I never need an excuse to go to New Orleans; it’s become my favorite city in the country after a few extraordinary weekends. So when I heard the NBA was pulling the 2017 All Star Game and surrounding festivities from Charlotte to the Big Easy, I knew I had to go.

I forget exactly how the conversation started, but shortly after the announcement, two of my good friends, Lucas Frankel and Jean Merlain, tweeted about their desires to go to the game as well. A few tweets later, and the trip was booked.

We decided we’d rather go to the Dunk Contest and 3-Point Shootout instead of the actual All-Star game, which worked better with all of our schedules anyway.

We paid good money, I mean really good money, to secure our seats to the show. They weren’t great seats, but they were the cheapest ones we could find at that time (we sat pretty close to the railing on the upper deck in one of the corners of the Smoothie King Center, the home of the Pelicans).

We purchased the tickets months ago, thinking they’d only get more expensive as we neared the actual event, which in hindsight, was a horrible decision—but I’ll get back to that in a second.

We didn’t mind breaking the bank for this because:

1) It seemed like a once-in-a-lifetime opportunity held in a city we all wanted to go to.
2) We were coming off one of the best dunk contests in recent history and from all reports, the two stars were planning on performing again.
3) We expected the atmosphere inside the arena to be electric and being part of that is something we all wanted.

Unfortunately, only one of those three things came true.

The city of New Orleans is amazing and lived up to the hype again. It was Frankel and Jean’s first time there, and even though Frankel never got his perfect po-boy, we all had a blast. I’ll get into our weekend after I get to the downside of the trip.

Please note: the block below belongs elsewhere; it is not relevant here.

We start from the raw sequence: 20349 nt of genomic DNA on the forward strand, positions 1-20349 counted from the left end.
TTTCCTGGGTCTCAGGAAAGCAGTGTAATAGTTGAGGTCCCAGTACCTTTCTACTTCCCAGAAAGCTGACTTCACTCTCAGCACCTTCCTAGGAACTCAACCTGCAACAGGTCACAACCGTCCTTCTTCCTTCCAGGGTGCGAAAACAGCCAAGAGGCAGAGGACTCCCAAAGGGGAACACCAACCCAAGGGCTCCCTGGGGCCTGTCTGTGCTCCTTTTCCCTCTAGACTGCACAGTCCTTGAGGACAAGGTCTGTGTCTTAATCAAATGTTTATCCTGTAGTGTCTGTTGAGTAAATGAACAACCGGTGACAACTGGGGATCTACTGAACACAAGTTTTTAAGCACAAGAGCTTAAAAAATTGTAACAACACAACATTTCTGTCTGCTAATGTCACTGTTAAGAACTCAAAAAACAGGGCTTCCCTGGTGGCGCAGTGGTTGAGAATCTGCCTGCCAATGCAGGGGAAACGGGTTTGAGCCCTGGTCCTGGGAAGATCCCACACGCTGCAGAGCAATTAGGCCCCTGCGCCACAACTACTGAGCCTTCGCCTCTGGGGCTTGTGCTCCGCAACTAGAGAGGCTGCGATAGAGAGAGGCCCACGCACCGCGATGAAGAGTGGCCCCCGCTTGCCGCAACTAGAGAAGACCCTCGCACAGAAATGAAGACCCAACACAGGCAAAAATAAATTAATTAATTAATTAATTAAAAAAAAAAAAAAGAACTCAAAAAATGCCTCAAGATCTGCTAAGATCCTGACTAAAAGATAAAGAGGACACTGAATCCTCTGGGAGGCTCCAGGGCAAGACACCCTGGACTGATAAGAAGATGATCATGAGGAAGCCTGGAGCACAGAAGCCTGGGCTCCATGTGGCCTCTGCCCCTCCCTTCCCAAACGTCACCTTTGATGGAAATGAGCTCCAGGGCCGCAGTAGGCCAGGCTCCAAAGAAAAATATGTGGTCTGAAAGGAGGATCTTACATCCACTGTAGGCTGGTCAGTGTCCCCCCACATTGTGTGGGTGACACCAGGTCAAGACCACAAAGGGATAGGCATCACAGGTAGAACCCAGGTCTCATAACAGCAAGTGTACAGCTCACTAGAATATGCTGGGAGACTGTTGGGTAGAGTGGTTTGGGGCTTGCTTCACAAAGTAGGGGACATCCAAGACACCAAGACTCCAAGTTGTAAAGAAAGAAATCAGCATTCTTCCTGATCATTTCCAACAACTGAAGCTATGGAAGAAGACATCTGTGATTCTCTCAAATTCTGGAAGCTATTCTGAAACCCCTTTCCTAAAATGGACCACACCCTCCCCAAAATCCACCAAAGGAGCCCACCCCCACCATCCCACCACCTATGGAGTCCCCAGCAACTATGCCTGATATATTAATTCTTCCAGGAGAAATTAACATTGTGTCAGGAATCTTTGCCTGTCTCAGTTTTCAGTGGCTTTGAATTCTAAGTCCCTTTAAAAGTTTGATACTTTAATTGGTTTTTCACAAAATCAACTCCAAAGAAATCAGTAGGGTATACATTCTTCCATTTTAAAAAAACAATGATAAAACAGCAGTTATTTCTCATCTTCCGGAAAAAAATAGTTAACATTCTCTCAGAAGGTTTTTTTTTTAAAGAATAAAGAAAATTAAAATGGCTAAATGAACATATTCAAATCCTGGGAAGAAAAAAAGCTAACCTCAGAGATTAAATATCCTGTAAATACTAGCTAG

Go back in time with me to 7:45 p.m. on Saturday night, 15 minutes before the start of the All-Star Saturday festivities. The Smoothie King Center was 50-percent full, and that’s an optimistic guess.

The majority of the people there were in the upper deck with us; the lower sections were virtually untouched. It felt more like the buildup of a Nets/Pelicans game than it did for a showcase of some of the league’s premiere talent.

8:00 p.m.: The musical group, DNCE, performed to start the night and not only was the performance so-so at best, the speaker system in the arena was atrocious and we could barely hear anything from our seats.

The Skills Challenge starts, and it was cool and all in person, but that’s not what we we’re there for. To be honest, I don’t even remember who Kristaps Porzingus beat in the finals.

The 3-Point Shootout was next, and by then, the arena was still empty. A few more people had filed in, but it couldn’t have been more than 60-percent filled.

When the eight contestants were being announced, the crowd only responded to three of them: a small cheer for Kyrie Irving, a loud cheer for Klay Thompson, and a massive amount of boos for former Pelican Eric Gordon.